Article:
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What Do Plants Need to Survive? This is Pretty Interesting

What do Plants Need to Survive
There are many essential factors that contribute to the healthy growth and development of plant. The article below enlists what plants need to survive.
Reshma Jirage
Last Updated: Dec 10, 2017
Plants are living beings as well, and similar to our requirements, they need certain factors to survive too. As such, some plants are highly adaptable; their structure is such that they adjust themselves to the surrounding area. The cactus, for instance, has a natural ability to adapt itself to the harsh desert climate. In general though, you should be aware of the basic necessities that plants require, especially if you are interested in gardening and plan to tend to your garden on a daily basis. The paragraphs below enlist the basic survival factors in detail.
Factors Essential for Plant Survival
  • It is one of the most essential factors needed for the plant growth.
  • Most plants need optimum quantity of water to grow.
  • Each and every plant has its own water requirement.
  • Some plants grow well in dry atmospheric conditions, while some need a consistent supply of moisture.
  • You need to be aware of which plant needs how much, because if you tend to provide less or more water, the plant is sure to wither or die.

  • Soil with an appropriate humidity and a correct balance of nutrients and minerals is one of the important factors for the growth and survival of a plant.
  • The type of soil and its composition required varies according to plant species.
  • If the right kind of soil is used, you would be surprised to know that the plant does not even need fertilizers, which are otherwise used in a major quantity.
  • Soil provides oxygen; basically, it contains oxygen, which is absorbed by plant cells, and thus, helps them survive.
  • It provides a tremendous stability as well, holding the roots strongly into its folds.

  • Sunlight is a natural and main source of energy for plants.
  • The process of photosynthesis takes place primarily due to the sunlight.
  • Plants absorb light energy from the sun and convert it to chemical energy.
  • They absorb carbon dioxide from the atmosphere and convert it to simple sugars, basically.
  • This energy is stored and used by the plant.
  • Light can be provided using natural or artificial sources.

  • Plants need optimal temperature for proper survival. The right kind of soil helps provide the right temperature as well.
  • Temperature of the surrounding atmosphere greatly influences the plant growth.
  • A range of optimum temperature widely varies from species to species. The most favorable atmospheric temperature for most of the plant species is between 65 to 85 °F, i.e., a daytime temperature of 70 to 80 °F, and a nighttime temperature of 60 to 68 °F.
  • Optimum temperature is necessary for several plant processes such as germination, respiration, photosynthesis, and flowering.
  • Ideally, many plants do adjust to fluctuating temperatures, however, it is best that the temperature remains between the required range.
  • Very high or low values in the night or day will cause plant stress, resulting in poor growth and damage.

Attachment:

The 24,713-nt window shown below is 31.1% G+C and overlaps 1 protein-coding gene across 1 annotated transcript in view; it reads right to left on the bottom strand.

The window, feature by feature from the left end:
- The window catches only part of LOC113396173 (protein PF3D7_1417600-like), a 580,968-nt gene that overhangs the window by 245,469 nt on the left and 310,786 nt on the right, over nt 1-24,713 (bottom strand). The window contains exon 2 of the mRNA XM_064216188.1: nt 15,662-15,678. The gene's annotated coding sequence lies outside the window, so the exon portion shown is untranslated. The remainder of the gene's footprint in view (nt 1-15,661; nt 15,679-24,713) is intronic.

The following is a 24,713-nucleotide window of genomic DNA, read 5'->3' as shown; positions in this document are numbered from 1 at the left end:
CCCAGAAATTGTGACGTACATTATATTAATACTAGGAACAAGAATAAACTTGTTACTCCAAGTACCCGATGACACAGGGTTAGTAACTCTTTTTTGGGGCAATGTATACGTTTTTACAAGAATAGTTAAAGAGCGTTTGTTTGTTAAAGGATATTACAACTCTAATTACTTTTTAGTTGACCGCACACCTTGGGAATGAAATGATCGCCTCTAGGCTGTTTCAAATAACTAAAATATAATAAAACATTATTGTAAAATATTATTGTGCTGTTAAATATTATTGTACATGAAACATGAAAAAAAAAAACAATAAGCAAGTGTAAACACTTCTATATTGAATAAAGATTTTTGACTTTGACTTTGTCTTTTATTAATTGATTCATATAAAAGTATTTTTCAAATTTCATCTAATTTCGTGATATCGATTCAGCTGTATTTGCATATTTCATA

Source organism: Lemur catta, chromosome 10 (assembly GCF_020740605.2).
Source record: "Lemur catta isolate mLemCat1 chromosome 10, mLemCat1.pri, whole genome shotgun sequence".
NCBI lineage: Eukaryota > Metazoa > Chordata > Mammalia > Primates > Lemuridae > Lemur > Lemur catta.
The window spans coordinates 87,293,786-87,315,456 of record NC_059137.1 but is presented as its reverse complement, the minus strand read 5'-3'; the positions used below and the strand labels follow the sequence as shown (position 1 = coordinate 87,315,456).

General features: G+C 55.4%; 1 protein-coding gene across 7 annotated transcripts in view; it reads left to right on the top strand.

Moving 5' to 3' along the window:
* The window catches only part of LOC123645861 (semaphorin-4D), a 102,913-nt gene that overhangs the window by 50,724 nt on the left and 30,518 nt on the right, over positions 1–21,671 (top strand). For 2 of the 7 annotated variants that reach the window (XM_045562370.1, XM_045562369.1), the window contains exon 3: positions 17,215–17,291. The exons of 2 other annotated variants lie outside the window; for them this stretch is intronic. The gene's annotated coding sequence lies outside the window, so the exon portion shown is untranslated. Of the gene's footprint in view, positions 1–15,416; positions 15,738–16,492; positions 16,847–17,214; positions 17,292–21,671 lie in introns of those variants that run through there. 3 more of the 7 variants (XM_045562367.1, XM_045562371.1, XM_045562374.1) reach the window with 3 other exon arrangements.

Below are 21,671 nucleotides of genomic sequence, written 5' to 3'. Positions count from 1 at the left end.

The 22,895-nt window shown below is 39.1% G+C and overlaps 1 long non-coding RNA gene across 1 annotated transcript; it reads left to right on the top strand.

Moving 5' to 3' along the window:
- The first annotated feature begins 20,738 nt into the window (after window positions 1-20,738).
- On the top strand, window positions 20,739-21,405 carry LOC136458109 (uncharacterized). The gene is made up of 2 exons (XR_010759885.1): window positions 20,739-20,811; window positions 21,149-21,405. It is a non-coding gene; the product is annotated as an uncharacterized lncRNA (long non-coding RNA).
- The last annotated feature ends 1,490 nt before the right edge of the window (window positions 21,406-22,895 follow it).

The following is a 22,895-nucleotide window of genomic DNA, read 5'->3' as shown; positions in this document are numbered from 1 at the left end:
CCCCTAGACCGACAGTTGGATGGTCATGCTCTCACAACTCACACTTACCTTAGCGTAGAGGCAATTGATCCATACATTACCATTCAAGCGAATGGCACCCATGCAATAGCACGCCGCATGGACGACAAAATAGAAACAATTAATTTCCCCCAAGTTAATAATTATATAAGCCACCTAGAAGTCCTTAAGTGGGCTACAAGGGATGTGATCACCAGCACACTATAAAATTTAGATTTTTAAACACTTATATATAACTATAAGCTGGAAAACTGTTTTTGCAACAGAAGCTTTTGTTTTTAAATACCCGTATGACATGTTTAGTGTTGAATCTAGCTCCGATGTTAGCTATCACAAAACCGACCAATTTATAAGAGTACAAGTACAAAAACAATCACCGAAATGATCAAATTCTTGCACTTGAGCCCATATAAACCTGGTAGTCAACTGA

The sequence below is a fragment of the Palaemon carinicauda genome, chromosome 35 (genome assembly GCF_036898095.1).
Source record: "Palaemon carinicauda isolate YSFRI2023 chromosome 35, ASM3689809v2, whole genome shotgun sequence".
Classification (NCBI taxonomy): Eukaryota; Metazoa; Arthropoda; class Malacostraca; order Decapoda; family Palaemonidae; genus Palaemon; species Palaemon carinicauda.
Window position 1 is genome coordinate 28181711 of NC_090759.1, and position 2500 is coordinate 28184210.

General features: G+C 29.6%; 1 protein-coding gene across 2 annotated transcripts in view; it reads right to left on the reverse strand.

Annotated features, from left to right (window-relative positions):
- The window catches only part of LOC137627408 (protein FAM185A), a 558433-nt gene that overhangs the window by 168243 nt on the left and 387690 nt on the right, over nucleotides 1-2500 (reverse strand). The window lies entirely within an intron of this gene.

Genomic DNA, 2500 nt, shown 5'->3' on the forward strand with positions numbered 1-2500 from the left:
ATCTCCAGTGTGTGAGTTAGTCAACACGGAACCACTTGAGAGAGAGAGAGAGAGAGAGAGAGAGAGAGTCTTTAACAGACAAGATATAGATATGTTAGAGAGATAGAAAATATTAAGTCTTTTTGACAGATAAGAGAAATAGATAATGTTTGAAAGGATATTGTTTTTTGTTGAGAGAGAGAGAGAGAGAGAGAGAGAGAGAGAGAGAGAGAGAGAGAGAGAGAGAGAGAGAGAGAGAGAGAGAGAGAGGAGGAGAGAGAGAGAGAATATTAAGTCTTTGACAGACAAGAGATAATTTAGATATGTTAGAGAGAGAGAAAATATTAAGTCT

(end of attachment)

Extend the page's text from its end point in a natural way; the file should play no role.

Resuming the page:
• Preferably, the temperature at night needs to be at least 10 degrees lower than that of the day.

  • Atmosphere, or in layman's terms, air, is very important for proper growth.
  • The atmosphere contains relative humidity and carbon dioxide
  • Relative humidity ranging from 40-60% is advantageous for most of the plants.
  • Plants require carbon dioxide for manufacturing the sugar through the process of photosynthesis.
  • Oxygen is required for plant respiration and utilization of photosynthesis byproducts.
  • Some plants require excess humidity than the others. In home gardens, this problem can be solved by attaching humidifiers to the ventilator system.
  • Foliage plants can be grouped together as well, this promotes humidity, however, avoid doing so, as it may cause spread of diseases.

Mineral Nutrients
  • Just like how animals and human beings require food to eat, plants do so as well.
  • Mineral nutrients can be called 'plant food'. They come from the soil, get dissolved in the water, and are absorbed through the plant roots.
  • The nutrients plants need to survive are classified into two groups - macronutrients and micronutrients.
  • Nitrogen, potassium, and phosphorus are known as primary nutrients, while sulfur, calcium, and magnesium are referred to as secondary nutrients.
  • Copper, boron, cobalt, chloride, silicon, zinc, iron, molybdenum, and manganese are called micronutrients.
  • Minerals are provided via water, soil, and air.
  • These minerals are highly essential, and they provide all the essential nutrients that the plant requires for proper growth.
  • Again, the quantity of mineral for every plant may be different. Another point to remember is that, these nutrients may be supplied artificially as well.
  • However, there is no substitute for natural sources; therefore, it is best that these nutrients be supplied from soil and air and water.
This was a brief gist of what plants require for proper growth. Remember that every plant is distinct, and the requirements will vary accordingly. If you are interested in gardening, the above points will act as a fundamental tutorial.